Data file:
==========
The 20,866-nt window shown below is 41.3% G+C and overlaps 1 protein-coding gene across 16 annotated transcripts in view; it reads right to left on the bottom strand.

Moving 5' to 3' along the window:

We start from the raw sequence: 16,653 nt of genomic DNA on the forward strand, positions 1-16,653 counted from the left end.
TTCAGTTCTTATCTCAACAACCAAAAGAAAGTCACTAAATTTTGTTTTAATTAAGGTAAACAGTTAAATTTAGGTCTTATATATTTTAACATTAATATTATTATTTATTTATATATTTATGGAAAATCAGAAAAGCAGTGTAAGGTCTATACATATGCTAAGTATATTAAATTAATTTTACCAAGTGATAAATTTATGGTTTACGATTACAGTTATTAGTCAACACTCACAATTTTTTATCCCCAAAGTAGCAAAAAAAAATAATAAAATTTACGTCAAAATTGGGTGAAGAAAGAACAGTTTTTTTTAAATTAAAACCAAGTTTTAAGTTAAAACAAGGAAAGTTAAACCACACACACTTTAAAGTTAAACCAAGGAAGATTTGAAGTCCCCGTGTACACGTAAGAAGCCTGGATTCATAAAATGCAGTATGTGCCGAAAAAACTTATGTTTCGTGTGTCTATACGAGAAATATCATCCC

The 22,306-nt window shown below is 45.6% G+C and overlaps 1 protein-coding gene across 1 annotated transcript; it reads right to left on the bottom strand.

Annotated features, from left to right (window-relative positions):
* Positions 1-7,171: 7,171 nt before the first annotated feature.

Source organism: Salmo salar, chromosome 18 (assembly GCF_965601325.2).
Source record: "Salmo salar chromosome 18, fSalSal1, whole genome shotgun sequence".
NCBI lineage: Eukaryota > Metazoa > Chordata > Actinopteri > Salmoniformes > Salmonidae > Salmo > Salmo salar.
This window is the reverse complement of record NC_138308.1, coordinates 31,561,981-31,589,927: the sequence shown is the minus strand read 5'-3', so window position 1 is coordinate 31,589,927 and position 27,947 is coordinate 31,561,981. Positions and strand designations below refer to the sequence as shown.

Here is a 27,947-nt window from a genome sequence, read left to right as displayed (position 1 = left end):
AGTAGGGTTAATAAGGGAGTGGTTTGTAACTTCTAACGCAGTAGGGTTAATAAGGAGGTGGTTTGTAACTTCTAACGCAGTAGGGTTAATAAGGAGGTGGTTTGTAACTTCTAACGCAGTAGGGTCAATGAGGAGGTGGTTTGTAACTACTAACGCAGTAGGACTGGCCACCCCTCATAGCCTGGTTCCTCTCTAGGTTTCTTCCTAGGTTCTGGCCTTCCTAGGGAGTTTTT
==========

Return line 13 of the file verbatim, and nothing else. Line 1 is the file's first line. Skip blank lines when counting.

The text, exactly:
AGTAGGGTTAATAAGGGAGTGGTTTGTAACTTCTAACGCAGTAGGGTTAATAAGGAGGTGGTTTGTAACTTCTAACGCAGTAGGGTTAATAAGGAGGTGGTTTGTAACTTCTAACGCAGTAGGGTCAATGAGGAGGTGGTTTGTAACTACTAACGCAGTAGGACTGGCCACCCCTCATAGCCTGGTTCCTCTCTAGGTTTCTTCCTAGGTTCTGGCCTTCCTAGGGAGTTTTT